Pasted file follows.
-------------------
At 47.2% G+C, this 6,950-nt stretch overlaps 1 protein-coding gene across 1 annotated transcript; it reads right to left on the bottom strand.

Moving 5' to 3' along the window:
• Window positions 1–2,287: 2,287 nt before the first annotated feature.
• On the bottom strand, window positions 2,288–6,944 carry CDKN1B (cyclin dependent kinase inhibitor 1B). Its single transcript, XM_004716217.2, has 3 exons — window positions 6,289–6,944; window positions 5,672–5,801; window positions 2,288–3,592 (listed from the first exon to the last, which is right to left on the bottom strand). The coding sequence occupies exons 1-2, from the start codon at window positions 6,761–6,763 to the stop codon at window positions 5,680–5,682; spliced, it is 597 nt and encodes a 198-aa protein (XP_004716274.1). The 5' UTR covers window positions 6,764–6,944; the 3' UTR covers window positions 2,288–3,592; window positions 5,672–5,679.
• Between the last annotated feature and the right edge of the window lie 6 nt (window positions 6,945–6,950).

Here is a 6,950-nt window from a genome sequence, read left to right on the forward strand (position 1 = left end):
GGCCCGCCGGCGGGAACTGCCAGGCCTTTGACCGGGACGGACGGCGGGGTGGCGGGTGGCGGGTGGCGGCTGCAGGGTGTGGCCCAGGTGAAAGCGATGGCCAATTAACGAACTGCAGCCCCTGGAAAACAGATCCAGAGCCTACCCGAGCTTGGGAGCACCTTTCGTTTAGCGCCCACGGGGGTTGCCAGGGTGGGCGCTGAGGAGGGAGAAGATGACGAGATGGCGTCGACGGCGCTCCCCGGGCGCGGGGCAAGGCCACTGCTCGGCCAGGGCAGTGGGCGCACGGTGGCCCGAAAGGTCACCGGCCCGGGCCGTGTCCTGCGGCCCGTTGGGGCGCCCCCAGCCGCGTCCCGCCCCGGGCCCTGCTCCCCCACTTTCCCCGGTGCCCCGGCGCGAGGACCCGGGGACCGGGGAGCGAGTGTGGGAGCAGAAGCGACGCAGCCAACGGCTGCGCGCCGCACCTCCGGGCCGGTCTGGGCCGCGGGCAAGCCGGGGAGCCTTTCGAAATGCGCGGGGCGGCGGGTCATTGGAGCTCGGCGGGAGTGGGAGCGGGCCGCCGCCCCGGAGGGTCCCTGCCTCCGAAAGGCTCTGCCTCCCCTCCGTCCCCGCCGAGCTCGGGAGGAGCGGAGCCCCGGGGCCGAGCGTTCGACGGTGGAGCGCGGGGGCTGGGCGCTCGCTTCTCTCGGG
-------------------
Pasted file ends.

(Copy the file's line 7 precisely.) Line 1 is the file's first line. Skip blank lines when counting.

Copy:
GGCCCGCCGGCGGGAACTGCCAGGCCTTTGACCGGGACGGACGGCGGGGTGGCGGGTGGCGGGTGGCGGCTGCAGGGTGTGGCCCAGGTGAAAGCGATGGCCAATTAACGAACTGCAGCCCCTGGAAAACAGATCCAGAGCCTACCCGAGCTTGGGAGCACCTTTCGTTTAGCGCCCACGGGGGTTGCCAGGGTGGGCGCTGAGGAGGGAGAAGATGACGAGATGGCGTCGACGGCGCTCCCCGGGCGCGGGGCAAGGCCACTGCTCGGCCAGGGCAGTGGGCGCACGGTGGCCCGAAAGGTCACCGGCCCGGGCCGTGTCCTGCGGCCCGTTGGGGCGCCCCCAGCCGCGTCCCGCCCCGGGCCCTGCTCCCCCACTTTCCCCGGTGCCCCGGCGCGAGGACCCGGGGACCGGGGAGCGAGTGTGGGAGCAGAAGCGACGCAGCCAACGGCTGCGCGCCGCACCTCCGGGCCGGTCTGGGCCGCGGGCAAGCCGGGGAGCCTTTCGAAATGCGCGGGGCGGCGGGTCATTGGAGCTCGGCGGGAGTGGGAGCGGGCCGCCGCCCCGGAGGGTCCCTGCCTCCGAAAGGCTCTGCCTCCCCTCCGTCCCCGCCGAGCTCGGGAGGAGCGGAGCCCCGGGGCCGAGCGTTCGACGGTGGAGCGCGGGGGCTGGGCGCTCGCTTCTCTCGGG